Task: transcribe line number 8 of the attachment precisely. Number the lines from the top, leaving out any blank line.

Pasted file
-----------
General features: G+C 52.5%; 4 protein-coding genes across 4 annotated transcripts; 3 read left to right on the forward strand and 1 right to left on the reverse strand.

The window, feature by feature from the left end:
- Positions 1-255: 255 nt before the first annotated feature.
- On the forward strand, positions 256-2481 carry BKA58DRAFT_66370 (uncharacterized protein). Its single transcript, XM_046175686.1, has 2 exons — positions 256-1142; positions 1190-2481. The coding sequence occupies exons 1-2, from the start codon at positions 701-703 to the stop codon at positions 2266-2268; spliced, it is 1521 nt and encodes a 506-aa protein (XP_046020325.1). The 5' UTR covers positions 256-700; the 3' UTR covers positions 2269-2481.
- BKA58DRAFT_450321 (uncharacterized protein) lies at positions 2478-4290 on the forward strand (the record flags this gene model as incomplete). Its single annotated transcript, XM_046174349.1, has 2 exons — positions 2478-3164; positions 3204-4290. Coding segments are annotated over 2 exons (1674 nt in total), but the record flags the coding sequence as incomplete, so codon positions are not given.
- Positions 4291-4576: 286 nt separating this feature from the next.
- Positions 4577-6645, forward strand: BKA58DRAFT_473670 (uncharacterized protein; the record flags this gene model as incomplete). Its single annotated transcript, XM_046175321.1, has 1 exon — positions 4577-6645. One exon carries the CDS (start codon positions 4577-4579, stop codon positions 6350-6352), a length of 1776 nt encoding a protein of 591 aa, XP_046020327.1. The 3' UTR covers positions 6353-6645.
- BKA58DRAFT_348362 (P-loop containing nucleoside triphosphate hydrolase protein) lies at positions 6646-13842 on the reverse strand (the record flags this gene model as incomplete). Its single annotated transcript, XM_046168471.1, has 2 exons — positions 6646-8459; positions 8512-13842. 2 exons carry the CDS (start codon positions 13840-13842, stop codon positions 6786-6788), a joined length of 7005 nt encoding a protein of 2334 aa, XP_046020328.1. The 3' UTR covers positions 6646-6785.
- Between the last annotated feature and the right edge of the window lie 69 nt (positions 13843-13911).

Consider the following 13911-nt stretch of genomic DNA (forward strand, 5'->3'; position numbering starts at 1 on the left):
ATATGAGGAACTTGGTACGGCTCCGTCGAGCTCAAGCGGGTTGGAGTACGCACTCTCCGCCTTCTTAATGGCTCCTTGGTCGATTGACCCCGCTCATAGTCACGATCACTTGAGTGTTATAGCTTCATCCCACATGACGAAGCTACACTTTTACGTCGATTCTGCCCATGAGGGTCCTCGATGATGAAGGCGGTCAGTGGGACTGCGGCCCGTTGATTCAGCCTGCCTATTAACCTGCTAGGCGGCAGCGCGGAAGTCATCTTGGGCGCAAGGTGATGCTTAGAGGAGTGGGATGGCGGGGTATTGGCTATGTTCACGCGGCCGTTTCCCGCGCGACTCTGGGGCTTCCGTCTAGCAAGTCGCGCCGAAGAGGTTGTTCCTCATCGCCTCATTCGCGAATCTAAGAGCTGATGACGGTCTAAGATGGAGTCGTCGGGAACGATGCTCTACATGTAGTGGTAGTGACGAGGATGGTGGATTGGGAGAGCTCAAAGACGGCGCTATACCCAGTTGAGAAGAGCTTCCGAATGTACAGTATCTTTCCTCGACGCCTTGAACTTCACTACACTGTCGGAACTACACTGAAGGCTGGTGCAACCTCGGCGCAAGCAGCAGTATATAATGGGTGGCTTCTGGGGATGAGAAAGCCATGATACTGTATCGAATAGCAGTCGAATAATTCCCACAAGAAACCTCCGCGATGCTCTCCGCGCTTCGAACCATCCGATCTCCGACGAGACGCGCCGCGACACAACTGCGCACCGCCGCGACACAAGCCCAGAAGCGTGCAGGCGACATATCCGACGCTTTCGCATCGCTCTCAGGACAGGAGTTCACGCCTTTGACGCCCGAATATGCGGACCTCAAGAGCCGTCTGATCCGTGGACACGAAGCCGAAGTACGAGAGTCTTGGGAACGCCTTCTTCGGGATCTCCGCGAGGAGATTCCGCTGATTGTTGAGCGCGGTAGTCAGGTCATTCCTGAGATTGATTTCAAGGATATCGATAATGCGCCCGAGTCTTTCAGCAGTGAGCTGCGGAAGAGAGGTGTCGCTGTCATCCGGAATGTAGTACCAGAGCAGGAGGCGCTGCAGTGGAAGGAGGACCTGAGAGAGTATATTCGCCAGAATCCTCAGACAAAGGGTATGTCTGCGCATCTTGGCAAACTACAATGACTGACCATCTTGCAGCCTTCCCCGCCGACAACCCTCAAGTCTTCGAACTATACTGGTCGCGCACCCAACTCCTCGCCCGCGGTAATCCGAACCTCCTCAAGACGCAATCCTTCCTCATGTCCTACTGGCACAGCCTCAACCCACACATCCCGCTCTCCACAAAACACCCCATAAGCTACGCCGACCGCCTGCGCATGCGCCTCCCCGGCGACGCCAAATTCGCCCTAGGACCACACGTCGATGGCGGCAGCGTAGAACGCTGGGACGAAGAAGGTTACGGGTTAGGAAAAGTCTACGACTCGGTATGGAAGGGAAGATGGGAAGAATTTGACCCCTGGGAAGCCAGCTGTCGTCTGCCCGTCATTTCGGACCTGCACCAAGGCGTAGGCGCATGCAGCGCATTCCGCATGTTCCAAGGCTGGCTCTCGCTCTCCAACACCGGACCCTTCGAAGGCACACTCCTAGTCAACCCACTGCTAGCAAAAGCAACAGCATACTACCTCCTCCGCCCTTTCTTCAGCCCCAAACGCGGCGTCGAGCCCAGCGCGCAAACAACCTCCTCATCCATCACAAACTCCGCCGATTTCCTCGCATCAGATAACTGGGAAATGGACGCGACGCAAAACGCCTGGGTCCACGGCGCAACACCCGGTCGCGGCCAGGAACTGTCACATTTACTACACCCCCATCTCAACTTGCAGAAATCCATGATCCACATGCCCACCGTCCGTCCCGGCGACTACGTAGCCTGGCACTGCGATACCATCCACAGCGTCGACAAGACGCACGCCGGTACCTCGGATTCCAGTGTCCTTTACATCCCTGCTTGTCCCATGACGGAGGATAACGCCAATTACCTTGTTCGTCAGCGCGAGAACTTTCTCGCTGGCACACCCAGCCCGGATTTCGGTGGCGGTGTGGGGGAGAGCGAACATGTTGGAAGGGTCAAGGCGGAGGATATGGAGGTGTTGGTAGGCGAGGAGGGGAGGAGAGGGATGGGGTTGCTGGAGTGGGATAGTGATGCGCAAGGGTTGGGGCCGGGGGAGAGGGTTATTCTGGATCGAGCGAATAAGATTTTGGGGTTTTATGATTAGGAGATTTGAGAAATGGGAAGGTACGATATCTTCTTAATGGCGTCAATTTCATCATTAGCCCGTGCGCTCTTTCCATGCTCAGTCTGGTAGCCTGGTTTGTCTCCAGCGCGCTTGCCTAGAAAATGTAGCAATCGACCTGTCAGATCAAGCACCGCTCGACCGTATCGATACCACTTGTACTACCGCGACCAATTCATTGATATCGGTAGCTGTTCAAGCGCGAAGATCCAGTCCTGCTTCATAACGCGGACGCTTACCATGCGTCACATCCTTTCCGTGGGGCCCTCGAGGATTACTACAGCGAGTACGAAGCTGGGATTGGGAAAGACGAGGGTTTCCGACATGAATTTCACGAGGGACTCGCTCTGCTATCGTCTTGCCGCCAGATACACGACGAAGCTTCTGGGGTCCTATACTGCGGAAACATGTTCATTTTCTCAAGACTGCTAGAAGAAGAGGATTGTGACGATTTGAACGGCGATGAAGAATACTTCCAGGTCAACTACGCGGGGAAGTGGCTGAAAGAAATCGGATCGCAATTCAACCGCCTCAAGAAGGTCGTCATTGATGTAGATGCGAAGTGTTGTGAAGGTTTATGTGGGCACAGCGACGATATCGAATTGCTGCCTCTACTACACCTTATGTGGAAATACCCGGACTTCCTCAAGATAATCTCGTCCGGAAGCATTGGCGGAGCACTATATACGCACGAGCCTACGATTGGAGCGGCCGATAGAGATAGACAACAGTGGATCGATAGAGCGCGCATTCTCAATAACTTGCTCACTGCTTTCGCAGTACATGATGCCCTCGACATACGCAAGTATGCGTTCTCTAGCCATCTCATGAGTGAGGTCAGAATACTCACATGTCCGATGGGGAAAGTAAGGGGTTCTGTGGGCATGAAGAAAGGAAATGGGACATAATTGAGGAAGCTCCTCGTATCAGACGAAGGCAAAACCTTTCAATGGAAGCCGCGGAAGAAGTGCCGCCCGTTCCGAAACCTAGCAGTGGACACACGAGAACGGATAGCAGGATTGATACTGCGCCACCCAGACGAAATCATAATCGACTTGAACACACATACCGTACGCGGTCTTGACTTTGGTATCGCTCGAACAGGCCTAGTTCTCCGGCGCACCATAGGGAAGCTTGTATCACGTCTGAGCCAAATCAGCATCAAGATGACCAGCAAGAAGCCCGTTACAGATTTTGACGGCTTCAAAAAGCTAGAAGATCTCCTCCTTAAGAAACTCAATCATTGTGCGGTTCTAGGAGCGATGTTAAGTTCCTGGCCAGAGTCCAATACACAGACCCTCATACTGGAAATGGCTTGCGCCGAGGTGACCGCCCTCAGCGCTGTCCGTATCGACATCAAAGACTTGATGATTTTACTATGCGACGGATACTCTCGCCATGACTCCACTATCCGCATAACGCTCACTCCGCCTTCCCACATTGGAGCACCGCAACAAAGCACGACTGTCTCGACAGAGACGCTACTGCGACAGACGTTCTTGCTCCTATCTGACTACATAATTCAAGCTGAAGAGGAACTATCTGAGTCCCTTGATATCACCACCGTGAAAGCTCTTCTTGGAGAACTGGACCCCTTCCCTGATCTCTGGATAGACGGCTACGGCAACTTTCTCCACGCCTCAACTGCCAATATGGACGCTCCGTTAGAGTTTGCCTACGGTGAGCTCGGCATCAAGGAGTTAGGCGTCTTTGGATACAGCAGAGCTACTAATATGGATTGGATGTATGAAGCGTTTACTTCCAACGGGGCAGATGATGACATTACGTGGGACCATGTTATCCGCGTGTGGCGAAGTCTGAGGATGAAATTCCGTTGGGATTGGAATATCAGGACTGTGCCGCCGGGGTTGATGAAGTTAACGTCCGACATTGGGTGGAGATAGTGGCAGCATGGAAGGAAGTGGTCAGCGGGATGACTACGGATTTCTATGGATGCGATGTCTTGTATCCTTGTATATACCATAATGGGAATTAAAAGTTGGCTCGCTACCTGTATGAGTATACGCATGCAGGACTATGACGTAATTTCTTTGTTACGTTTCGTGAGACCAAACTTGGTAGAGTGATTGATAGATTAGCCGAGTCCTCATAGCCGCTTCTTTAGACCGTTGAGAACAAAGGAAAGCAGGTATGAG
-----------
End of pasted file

- BKA58DRAFT_348362 (P-loop containing nucleoside triphosphate hydrolase protein) lies at positions 6646-13842 on the reverse strand (the record flags this gene model as incomplete). Its single annotated transcript, XM_046168471.1, has 2 exons — positions 6646-8459; positions 8512-13842. 2 exons carry the CDS (start codon positions 13840-13842, stop codon positions 6786-6788), a joined length of 7005 nt encoding a protein of 2334 aa, XP_046020328.1. The 3' UTR covers positions 6646-6785.